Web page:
Taste genes could affect alcohol use
Genetics may affect how a person tastes and uses alcohol, according to a new study.
Scientists at Penn State University recruited 93 adults and analyzed their genetic make-up. They then asked the volunteers to taste and rate various samples of alcohol.
The researchers were able to identify two specific genetic variations--known as TAS2R13 and RAS2R38--that seemed to affect the study's participants' perceptions about the taste of the alcohol. Specifically, the genetic variants affected how bitter a person perceived the alcohol to be. The researchers also found that the more bitter a person perceived the alcohol to be, the less likely they were to drink it, and vice-versa.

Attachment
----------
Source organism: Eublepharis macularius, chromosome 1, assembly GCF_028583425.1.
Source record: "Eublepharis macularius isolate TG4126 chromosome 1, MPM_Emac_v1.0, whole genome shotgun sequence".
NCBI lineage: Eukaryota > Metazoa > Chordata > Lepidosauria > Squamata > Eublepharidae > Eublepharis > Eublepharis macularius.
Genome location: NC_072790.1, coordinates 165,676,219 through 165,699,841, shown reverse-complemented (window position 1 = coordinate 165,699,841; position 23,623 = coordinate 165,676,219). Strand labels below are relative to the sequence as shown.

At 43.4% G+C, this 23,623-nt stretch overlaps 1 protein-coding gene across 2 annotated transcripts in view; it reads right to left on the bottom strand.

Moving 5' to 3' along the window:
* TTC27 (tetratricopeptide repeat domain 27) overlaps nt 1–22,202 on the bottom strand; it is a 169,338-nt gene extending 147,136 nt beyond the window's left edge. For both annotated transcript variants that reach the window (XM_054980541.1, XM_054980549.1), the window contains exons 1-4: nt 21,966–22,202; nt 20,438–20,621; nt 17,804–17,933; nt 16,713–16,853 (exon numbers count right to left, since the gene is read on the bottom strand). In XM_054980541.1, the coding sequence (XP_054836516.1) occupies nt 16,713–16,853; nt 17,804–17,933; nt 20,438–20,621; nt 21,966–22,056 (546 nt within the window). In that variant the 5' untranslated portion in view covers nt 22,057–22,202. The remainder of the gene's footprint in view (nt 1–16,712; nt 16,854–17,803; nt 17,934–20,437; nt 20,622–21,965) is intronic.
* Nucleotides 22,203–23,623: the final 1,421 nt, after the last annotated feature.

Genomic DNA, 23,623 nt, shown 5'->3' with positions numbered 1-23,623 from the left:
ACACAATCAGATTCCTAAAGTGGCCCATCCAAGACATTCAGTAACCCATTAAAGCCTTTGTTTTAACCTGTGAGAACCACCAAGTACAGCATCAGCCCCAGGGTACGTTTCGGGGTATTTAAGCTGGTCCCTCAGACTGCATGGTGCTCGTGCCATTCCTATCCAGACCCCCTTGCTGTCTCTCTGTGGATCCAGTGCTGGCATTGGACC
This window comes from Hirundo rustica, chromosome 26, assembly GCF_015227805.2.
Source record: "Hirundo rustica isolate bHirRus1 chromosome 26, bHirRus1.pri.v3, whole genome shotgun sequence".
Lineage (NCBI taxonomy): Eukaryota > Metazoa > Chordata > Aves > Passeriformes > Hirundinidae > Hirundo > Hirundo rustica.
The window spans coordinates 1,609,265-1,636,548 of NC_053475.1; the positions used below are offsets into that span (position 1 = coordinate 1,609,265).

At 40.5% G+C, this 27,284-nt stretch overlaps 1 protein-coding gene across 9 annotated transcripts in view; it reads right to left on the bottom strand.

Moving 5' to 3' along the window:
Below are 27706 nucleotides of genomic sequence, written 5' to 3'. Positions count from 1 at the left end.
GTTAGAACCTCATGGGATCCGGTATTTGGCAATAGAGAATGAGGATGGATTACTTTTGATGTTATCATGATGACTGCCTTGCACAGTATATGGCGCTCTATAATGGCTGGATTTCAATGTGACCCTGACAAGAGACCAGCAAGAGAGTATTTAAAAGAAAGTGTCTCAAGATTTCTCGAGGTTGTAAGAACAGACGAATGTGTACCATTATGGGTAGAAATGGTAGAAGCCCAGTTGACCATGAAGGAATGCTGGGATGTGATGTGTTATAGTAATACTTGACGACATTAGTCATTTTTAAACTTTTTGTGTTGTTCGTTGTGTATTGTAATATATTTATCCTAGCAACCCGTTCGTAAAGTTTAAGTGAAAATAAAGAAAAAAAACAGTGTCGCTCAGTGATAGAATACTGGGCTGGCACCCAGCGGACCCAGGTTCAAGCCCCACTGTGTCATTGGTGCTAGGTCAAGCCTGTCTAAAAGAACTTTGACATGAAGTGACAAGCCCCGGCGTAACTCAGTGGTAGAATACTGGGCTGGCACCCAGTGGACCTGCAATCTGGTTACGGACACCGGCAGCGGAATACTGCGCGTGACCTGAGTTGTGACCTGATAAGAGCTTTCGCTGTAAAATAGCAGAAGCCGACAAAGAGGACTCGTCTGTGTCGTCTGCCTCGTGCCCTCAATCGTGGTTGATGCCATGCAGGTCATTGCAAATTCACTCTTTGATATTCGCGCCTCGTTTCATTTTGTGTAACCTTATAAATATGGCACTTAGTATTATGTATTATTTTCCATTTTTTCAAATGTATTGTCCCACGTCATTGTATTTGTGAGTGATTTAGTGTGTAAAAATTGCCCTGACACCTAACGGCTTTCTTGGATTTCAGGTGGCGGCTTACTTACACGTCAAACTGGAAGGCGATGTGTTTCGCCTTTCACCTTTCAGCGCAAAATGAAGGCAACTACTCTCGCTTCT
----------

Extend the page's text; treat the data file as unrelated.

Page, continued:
The study's findings, published in Alcoholism: Clinical and Experimental Research, suggest that people with variants of the bitterness gene may drink as much as 50 percent less than those without the genetic variant. In other words, people may be predisposed--or not--to liking alcohol.